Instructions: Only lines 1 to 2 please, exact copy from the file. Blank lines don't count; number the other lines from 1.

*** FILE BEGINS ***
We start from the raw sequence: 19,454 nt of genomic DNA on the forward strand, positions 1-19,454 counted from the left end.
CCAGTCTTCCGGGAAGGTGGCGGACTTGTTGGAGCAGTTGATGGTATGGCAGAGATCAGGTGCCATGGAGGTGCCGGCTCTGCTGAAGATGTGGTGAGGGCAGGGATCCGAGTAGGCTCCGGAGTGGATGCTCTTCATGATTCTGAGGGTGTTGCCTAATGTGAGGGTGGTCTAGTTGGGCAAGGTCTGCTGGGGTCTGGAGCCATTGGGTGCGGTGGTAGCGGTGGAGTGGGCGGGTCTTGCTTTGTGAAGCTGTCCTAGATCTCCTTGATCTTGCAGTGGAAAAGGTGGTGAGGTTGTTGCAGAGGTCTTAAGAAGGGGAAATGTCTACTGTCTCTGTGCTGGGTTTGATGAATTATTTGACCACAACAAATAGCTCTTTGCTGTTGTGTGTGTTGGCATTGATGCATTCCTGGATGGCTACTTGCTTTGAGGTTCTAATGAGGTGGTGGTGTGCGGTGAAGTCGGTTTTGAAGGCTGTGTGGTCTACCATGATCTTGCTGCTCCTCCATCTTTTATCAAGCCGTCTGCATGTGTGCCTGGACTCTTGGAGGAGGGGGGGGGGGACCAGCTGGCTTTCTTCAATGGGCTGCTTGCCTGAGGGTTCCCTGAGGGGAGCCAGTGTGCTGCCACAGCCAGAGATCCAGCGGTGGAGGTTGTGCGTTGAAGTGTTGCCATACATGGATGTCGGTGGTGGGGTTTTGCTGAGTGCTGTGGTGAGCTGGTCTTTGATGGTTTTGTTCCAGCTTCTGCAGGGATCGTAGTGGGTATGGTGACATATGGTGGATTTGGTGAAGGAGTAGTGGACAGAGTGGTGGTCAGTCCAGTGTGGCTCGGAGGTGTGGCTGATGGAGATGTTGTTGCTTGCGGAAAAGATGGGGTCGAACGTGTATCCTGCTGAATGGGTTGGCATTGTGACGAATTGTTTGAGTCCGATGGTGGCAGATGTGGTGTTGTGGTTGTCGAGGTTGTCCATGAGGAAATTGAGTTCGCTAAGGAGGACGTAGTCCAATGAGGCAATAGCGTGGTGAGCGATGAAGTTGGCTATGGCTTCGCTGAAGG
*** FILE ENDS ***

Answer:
We start from the raw sequence: 19,454 nt of genomic DNA on the forward strand, positions 1-19,454 counted from the left end.
CCAGTCTTCCGGGAAGGTGGCGGACTTGTTGGAGCAGTTGATGGTATGGCAGAGATCAGGTGCCATGGAGGTGCCGGCTCTGCTGAAGATGTGGTGAGGGCAGGGATCCGAGTAGGCTCCGGAGTGGATGCTCTTCATGATTCTGAGGGTGTTGCCTAATGTGAGGGTGGTCTAGTTGGGCAAGGTCTGCTGGGGTCTGGAGCCATTGGGTGCGGTGGTAGCGGTGGAGTGGGCGGGTCTTGCTTTGTGAAGCTGTCCTAGATCTCCTTGATCTTGCAGTGGAAAAGGTGGTGAGGTTGTTGCAGAGGTCTTAAGAAGGGGAAATGTCTACTGTCTCTGTGCTGGGTTTGATGAATTATTTGACCACAACAAATAGCTCTTTGCTGTTGTGTGTGTTGGCATTGATGCATTCCTGGATGGCTACTTGCTTTGAGGTTCTAATGAGGTGGTGGTGTGCGGTGAAGTCGGTTTTGAAGGCTGTGTGGTCTACCATGATCTTGCTGCTCCTCCATCTTTTATCAAGCCGTCTGCATGTGTGCCTGGACTCTTGGAGGAGGGGGGGGGGGACCAGCTGGCTTTCTTCAATGGGCTGCTTGCCTGAGGGTTCCCTGAGGGGAGCCAGTGTGCTGCCACAGCCAGAGATCCAGCGGTGGAGGTTGTGCGTTGAAGTGTTGCCATACATGGATGTCGGTGGTGGGGTTTTGCTGAGTGCTGTGGTGAGCTGGTCTTTGATGGTTTTGTTCCAGCTTCTGCAGGGATCGTAGTGGGTATGGTGACATATGGTGGATTTGGTGAAGGAGTAGTGGACAGAGTGGTGGTCAGTCCAGTGTGGCTCGGAGGTGTGGCTGATGGAGATGTTGTTGCTTGCGGAAAAGATGGGGTCGAACGTGTATCCTGCTGAATGGGTTGGCATTGTGACGAATTGTTTGAGTCCGATGGTGGCAGATGTGGTGTTGTGGTTGTCGAGGTTGTCCATGAGGAAATTGAGTTCGCTAAGGAGGACGTAGTCCAATGAGGCAATAGCGTGGTGAGCGATGAAGTTGGCTATGGCTTCGCTGAAGG